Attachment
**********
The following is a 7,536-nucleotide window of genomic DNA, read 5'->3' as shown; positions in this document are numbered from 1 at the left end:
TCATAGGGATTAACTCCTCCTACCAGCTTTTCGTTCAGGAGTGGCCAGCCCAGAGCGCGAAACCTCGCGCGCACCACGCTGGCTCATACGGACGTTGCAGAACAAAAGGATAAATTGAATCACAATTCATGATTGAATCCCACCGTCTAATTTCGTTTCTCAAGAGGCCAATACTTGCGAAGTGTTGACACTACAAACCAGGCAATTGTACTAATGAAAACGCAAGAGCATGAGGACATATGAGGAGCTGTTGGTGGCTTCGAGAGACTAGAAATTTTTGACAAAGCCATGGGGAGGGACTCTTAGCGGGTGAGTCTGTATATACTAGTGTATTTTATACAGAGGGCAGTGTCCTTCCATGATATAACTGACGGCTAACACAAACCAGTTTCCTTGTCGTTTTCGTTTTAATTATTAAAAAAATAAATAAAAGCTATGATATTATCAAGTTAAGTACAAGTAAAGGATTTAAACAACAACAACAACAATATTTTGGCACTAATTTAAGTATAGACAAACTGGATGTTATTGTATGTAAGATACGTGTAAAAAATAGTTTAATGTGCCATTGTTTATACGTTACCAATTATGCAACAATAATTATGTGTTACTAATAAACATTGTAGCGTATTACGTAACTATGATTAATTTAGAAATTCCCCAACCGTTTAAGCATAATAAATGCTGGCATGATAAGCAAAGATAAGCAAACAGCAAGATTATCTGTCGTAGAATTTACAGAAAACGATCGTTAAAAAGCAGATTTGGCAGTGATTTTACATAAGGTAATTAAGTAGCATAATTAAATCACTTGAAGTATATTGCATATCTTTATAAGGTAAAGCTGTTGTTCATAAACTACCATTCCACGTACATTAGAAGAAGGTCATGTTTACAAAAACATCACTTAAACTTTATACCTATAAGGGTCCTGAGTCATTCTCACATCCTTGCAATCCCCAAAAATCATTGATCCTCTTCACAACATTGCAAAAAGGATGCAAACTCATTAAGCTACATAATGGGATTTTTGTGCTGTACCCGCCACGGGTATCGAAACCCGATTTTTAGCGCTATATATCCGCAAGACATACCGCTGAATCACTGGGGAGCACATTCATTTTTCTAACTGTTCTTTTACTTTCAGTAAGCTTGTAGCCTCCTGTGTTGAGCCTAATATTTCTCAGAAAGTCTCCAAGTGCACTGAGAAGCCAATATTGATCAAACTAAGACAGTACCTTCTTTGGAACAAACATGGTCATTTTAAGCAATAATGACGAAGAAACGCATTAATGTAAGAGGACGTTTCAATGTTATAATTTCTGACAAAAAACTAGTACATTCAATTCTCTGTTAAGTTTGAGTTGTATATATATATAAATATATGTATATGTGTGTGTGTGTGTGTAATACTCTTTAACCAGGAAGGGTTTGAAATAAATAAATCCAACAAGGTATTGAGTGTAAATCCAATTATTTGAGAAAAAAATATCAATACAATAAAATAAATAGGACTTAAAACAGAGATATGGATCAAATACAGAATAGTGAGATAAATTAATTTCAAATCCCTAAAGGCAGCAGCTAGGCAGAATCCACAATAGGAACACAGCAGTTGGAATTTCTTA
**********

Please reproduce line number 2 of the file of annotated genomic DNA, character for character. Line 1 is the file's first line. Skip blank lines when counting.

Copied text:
TCATAGGGATTAACTCCTCCTACCAGCTTTTCGTTCAGGAGTGGCCAGCCCAGAGCGCGAAACCTCGCGCGCACCACGCTGGCTCATACGGACGTTGCAGAACAAAAGGATAAATTGAATCACAATTCATGATTGAATCCCACCGTCTAATTTCGTTTCTCAAGAGGCCAATACTTGCGAAGTGTTGACACTACAAACCAGGCAATTGTACTAATGAAAACGCAAGAGCATGAGGACATATGAGGAGCTGTTGGTGGCTTCGAGAGACTAGAAATTTTTGACAAAGCCATGGGGAGGGACTCTTAGCGGGTGAGTCTGTATATACTAGTGTATTTTATACAGAGGGCAGTGTCCTTCCATGATATAACTGACGGCTAACACAAACCAGTTTCCTTGTCGTTTTCGTTTTAATTATTAAAAAAATAAATAAAAGCTATGATATTATCAAGTTAAGTACAAGTAAAGGATTTAAACAACAACAACAACAATATTTTGGCACTAATTTAAGTATAGACAAACTGGATGTTATTGTATGTAAGATACGTGTAAAAAATAGTTTAATGTGCCATTGTTTATACGTTACCAATTATGCAACAATAATTATGTGTTACTAATAAACATTGTAGCGTATTACGTAACTATGATTAATTTAGAAATTCCCCAACCGTTTAAGCATAATAAATGCTGGCATGATAAGCAAAGATAAGCAAACAGCAAGATTATCTGTCGTAGAATTTACAGAAAACGATCGTTAAAAAGCAGATTTGGCAGTGATTTTACATAAGGTAATTAAGTAGCATAATTAAATCACTTGAAGTATATTGCATATCTTTATAAGGTAAAGCTGTTGTTCATAAACTACCATTCCACGTACATTAGAAGAAGGTCATGTTTACAAAAACATCACTTAAACTTTATACCTATAAGGGTCCTGAGTCATTCTCACATCCTTGCAATCCCCAAAAATCATTGATCCTCTTCACAACATTGCAAAAAGGATGCAAACTCATTAAGCTACATAATGGGATTTTTGTGCTGTACCCGCCACGGGTATCGAAACCCGATTTTTAGCGCTATATATCCGCAAGACATACCGCTGAATCACTGGGGAGCACATTCATTTTTCTAACTGTTCTTTTACTTTCAGTAAGCTTGTAGCCTCCTGTGTTGAGCCTAATATTTCTCAGAAAGTCTCCAAGTGCACTGAGAAGCCAATATTGATCAAACTAAGACAGTACCTTCTTTGGAACAAACATGGTCATTTTAAGCAATAATGACGAAGAAACGCATTAATGTAAGAGGACGTTTCAATGTTATAATTTCTGACAAAAAACTAGTACATTCAATTCTCTGTTAAGTTTGAGTTGTATATATATATAAATATATGTATATGTGTGTGTGTGTGTGTAATACTCTTTAACCAGGAAGGGTTTGAAATAAATAAATCCAACAAGGTATTGAGTGTAAATCCAATTATTTGAGAAAAAAATATCAATACAATAAAATAAATAGGACTTAAAACAGAGATATGGATCAAATACAGAATAGTGAGATAAATTAATTTCAAATCCCTAAAGGCAGCAGCTAGGCAGAATCCACAATAGGAACACAGCAGTTGGAATTTCTTA